Upon his own authority a report.

| To-day St-Just comes down. St-Just neglects I come from the committee-charged to speak What the committee orders, and barangues Of matters of high import. I omit

From his own will. O citizens of France, Their orders. Representatives of France,

I weep for you-1 weep for my poor countryBoldly in his own person speaks St-Just

I tremble for the cause of Liberty,
What his own heart shall dictate.

When individuals shall assume the sway,

And with more insolence than kingly pride
Hear ye this,

Rule the republic.





The arrest of all the traitors. Memorable Shudder, ye representatives of France,

Will be this day for France. Shudder with horror. Henriot commands

ROBESPIERRE. The marshalla force of Paris-Henriot,

Yes! memorable Foul parricide- the sworn ally of Hebert,

This day will be for France---for villains triumph. Denounced by all- upheld by Robespierre. Who spared La Valette ? who promoted him,

I will not share in this day's damning guilt. Stain'd with the deep dye of nobility?

Condemn me too. Who to an ex-peer gave the high command ?

[Great cry-Down with the Tyrants! Who screen'd from justice the rapacious thief ? (The two ROBESPIERRES, COUTAON, ST-Just and Lebas Who cast in chains the friends of Liberty?

are led off.)
Robespierre, the self-styled patriot Robespierre-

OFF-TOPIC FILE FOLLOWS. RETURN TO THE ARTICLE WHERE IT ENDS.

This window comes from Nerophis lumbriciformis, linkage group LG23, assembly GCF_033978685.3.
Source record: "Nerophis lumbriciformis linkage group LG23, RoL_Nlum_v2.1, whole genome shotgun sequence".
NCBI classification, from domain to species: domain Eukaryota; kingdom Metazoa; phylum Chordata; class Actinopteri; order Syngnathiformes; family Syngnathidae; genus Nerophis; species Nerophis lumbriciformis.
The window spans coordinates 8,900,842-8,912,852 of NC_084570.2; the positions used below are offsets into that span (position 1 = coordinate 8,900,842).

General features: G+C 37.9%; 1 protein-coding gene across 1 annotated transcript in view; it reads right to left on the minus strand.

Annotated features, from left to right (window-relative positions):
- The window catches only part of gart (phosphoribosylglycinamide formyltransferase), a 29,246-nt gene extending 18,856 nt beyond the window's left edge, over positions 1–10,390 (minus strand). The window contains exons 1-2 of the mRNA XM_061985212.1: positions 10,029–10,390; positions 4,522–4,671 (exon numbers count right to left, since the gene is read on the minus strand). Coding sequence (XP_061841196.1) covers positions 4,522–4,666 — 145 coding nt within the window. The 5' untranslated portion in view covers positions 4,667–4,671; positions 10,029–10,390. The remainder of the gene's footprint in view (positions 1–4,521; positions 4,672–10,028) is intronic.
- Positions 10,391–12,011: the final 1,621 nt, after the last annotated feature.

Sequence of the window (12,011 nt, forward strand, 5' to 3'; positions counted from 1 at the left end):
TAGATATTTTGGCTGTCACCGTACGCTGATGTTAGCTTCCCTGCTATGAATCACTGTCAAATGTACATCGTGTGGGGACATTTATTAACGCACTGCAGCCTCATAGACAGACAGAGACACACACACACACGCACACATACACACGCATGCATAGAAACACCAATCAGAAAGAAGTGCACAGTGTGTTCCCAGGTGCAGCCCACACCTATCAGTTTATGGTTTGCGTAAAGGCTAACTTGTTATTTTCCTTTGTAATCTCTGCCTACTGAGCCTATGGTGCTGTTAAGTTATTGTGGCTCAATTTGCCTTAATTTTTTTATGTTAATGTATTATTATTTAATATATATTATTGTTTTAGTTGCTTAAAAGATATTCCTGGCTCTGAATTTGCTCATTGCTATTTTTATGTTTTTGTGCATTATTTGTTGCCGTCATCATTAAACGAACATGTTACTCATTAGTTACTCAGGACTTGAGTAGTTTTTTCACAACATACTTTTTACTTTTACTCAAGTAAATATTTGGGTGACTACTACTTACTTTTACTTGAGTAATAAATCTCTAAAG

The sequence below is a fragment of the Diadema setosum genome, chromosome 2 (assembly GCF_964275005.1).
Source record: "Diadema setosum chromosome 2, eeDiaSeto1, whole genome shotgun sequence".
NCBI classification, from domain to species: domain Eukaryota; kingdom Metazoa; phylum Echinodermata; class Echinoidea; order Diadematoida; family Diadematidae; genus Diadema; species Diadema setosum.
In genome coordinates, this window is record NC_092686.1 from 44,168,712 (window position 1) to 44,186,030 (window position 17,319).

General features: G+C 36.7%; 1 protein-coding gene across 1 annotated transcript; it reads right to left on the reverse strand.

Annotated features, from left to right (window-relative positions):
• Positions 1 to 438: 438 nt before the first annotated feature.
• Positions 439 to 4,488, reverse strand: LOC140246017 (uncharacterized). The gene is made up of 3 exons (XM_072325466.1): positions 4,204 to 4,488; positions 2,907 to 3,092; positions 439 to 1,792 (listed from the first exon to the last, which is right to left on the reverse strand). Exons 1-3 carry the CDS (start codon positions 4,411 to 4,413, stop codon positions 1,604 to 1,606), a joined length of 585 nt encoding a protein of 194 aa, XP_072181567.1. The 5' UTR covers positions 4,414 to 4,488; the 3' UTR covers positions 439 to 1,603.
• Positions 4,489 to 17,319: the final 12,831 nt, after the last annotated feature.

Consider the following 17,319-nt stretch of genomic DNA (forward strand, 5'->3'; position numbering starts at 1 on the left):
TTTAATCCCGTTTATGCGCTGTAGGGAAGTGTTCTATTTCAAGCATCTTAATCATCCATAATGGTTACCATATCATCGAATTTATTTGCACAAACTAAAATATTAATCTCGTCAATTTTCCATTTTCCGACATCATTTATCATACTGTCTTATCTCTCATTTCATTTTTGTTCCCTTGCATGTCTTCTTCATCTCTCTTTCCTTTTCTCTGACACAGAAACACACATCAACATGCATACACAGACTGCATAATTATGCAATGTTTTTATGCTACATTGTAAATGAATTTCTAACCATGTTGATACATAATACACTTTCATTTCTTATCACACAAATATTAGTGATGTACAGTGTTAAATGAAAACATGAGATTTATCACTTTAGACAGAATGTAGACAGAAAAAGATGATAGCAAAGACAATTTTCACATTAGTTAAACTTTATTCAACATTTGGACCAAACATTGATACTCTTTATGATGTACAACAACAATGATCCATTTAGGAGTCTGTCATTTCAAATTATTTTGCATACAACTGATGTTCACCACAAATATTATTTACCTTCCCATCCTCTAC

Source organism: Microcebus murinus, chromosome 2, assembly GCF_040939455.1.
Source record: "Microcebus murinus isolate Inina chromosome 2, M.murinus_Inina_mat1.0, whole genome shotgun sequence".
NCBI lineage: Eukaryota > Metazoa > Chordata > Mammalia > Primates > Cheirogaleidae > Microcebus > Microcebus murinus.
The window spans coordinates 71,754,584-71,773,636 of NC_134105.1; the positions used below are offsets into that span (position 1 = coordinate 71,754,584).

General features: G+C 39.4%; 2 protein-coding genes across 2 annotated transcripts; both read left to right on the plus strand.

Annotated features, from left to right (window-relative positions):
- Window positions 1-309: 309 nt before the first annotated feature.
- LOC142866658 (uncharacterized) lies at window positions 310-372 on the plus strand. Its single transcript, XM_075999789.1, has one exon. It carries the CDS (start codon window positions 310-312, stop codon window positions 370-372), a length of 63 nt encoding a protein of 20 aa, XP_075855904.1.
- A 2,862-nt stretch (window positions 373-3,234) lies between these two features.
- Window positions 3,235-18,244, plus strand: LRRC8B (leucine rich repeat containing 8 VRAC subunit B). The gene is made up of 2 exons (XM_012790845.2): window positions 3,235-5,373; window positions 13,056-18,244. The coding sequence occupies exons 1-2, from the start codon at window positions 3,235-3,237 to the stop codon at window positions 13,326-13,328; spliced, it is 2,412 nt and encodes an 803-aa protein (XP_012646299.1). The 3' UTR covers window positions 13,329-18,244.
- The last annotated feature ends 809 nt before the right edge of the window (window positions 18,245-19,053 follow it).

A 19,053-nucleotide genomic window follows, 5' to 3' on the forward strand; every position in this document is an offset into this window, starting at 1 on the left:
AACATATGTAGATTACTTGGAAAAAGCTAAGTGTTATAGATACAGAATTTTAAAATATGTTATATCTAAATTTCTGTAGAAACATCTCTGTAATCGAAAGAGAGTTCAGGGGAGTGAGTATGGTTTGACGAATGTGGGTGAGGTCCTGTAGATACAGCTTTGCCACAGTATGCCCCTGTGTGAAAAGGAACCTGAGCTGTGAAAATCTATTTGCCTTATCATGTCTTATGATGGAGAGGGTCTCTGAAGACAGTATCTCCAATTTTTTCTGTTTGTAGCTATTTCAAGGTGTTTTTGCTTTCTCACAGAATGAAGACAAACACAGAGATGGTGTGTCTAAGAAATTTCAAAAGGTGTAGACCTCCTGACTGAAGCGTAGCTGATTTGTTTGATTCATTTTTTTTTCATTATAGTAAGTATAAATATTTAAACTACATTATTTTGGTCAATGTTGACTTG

Robespierre, allied with villain Daubigné-
Robespierre, the foul arch-tyrant Robespierre.

He talks of virtue-of morality--

Scene continues.
Consistent patriot! he, Daubigné's friend!

COLLOT D'HERBOIS. Henrior's supporter virtuous ! Preach of virtue,

Cæsar is fallen! The baneful tree of Java, Yet league with villains, for with Robespierre

Whose death-distilling boughs dropt poisonous dew, Villains alone ally. Thou art a tyrant!

Js rooted from its base. This worse than Cromwell, I style thee tyrant, Robespierre!

The austere, the self-denying Robespierre,
(Loud applauses. Even in this liall, where once with terror mute

We listend to the hypocrite's harangues,
Take back the name. Ye citizens of France-

Has heard his doom. [Violent clamour. Cries of-Down with the Tyrant !


Yet must we not suppose
Oppression falls. The traitor stands appallid-

The tyrant will fall tamely. His sworn bireling
Guili's iron fangs engrasp his shrinking soul-

Henriot, the daring desperate Henriot
He hears assembled France denounce his crimes ! Coinmands the force of Paris. I denounce him.
He sees the mask torn from his secret sins

He trembles on the precipice of fate.

I denounce Fleuriot too, the mayor of Paris.
Fall'n guilty tyrant! murder'd by thy rage,

Enter Dubois CRANCÉ.
How many an innocent victim's blood has stain'd
Fair Freedom's altar! Sylla-like, thy hand

Mark'd down the virtues, that, thy focs removed,